The Rev. Samuel Adair and his wife, Florella Brown Adair, were busy preparing for Christmas Day when the sound of a wagon and a team of horses pierced the cold, clear winter night on Christmas Eve of 1858.
The Adairs all stopped and became quiet, as the threat of a proslavery attack on their home was a reality that they could not ignore in 1858. A quiet knock and a quiet voice stating “Reverend Adair?” drew Rev. Adair to the door of the Adair Cabin, and the man in the cold, Kansas winter night stated, “Would you be willing to provide shelter for eleven fugitive slaves that John Brown liberated in Missouri? They are cold and hungry and in dire need of shelter.”
Rev. Adair looked at Florella, and they both understood the danger that sheltering the eleven fugitive slaves created for the Adairs, for the Fugitive Slave Act of 1850 was still in effect, and Rev. Adair and Florella both faced imprisonment or worse. If proslavery guerillas found them sheltering the fugitive slaves, Rev. Adair would most certainly be shot or hung, and Florella would be widowed.
Rev. Adair quietly stated that they had a moral duty to shelter the fugitive slaves, but he understood the risk that they would be taking in doing so, and sought her choice. Florella straightened up and firmly stated “I cannot turn them away!” and the cold, hungry fugitive slaves were brought into the Adair Cabin.
Reverend Adair, Florella and the Adairs’ children set about getting warm clothing and prepared supper for the family and the eleven fugitive slaves. They fellowshipped with the fugitive slaves, giving them the warmth of freedom from slavery as a Christmas gift on that cold winter night in 1858. They spent Christmas Day with the fugitive slaves, sending them on their way to the next station on the Underground Railroad as the sun set on Christmas Day.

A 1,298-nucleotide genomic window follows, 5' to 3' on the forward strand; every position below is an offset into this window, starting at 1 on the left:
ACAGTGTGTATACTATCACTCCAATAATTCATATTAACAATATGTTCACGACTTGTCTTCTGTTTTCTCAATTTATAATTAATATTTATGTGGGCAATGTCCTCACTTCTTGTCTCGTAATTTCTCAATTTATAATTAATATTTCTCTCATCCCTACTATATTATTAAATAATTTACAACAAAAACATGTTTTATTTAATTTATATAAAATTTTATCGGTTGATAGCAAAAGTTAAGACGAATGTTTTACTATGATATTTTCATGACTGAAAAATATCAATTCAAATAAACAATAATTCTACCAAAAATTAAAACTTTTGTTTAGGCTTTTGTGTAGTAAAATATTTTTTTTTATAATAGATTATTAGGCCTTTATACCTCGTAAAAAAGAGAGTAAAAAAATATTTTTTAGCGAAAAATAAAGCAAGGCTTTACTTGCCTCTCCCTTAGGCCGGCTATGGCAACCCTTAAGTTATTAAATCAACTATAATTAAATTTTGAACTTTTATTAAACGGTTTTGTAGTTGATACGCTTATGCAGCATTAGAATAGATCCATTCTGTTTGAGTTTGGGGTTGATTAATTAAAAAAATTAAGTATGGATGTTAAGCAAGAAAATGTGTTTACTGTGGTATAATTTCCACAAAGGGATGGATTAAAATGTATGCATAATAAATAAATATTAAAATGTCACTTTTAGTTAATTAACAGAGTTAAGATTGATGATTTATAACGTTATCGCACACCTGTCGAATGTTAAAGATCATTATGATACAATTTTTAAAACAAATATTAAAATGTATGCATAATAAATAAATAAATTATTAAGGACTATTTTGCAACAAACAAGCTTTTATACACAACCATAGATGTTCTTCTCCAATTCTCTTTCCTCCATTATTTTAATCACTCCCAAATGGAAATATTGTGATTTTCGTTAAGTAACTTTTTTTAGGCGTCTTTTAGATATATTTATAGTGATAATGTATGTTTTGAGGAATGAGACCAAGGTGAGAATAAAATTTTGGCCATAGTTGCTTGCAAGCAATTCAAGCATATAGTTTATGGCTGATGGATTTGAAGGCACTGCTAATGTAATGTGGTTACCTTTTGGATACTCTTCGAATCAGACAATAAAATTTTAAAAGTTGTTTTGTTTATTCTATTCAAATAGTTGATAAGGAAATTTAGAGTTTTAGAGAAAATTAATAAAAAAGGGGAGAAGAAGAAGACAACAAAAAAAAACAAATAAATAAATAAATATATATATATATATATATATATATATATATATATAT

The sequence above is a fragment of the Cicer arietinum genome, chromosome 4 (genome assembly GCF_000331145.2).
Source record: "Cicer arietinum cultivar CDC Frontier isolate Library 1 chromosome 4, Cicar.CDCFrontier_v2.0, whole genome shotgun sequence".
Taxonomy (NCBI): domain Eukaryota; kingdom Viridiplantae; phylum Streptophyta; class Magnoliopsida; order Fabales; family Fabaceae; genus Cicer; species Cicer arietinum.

Rev. Samuel Adair, Florella and their children translated their Christian faith and abolitionist beliefs into practice on Christmas Eve and Christmas Day in 1858, risking their own freedom and lives to give sanctuary to eleven fugitive slaves.
They, and the other abolitionist founders of Osawatomie, had the courage to risk and sometimes give their lives for their Christian faith and abolitionist beliefs. One of the gifts that the abolitionist founders of Osawatomie gave to the generations of Osawatomie citizens who have followed them is the foundation of spiritual and moral courage upon which they and we today can draw on as they faced and we now face the challenges of making the choice to stand strong in the face of adversity in all areas of both our personal and collective lives as citizens of Osawatomie.
The Adairs and other abolitionist founders of Osawatomie have left us an example of courage in the face of adversity, and we owe them a debt of gratitude and respect.